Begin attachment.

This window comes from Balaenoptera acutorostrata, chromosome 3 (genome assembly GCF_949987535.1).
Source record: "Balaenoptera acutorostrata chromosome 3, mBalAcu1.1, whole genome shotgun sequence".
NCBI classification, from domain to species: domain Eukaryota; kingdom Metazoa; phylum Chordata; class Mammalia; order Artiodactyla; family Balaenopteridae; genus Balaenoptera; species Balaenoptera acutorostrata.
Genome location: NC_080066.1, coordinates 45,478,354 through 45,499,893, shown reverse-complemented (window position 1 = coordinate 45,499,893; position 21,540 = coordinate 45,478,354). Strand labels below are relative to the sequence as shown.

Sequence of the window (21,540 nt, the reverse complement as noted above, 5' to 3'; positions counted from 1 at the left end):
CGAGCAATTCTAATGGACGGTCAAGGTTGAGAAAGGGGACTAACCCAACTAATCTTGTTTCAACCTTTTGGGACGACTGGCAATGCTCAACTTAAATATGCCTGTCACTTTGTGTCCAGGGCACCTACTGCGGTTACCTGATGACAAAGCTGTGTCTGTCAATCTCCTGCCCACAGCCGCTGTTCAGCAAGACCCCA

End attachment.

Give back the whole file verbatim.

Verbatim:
This window comes from Balaenoptera acutorostrata, chromosome 3 (genome assembly GCF_949987535.1).
Source record: "Balaenoptera acutorostrata chromosome 3, mBalAcu1.1, whole genome shotgun sequence".
NCBI classification, from domain to species: domain Eukaryota; kingdom Metazoa; phylum Chordata; class Mammalia; order Artiodactyla; family Balaenopteridae; genus Balaenoptera; species Balaenoptera acutorostrata.
Genome location: NC_080066.1, coordinates 45,478,354 through 45,499,893, shown reverse-complemented (window position 1 = coordinate 45,499,893; position 21,540 = coordinate 45,478,354). Strand labels below are relative to the sequence as shown.

Sequence of the window (21,540 nt, the reverse complement as noted above, 5' to 3'; positions counted from 1 at the left end):
CGAGCAATTCTAATGGACGGTCAAGGTTGAGAAAGGGGACTAACCCAACTAATCTTGTTTCAACCTTTTGGGACGACTGGCAATGCTCAACTTAAATATGCCTGTCACTTTGTGTCCAGGGCACCTACTGCGGTTACCTGATGACAAAGCTGTGTCTGTCAATCTCCTGCCCACAGCCGCTGTTCAGCAAGACCCCA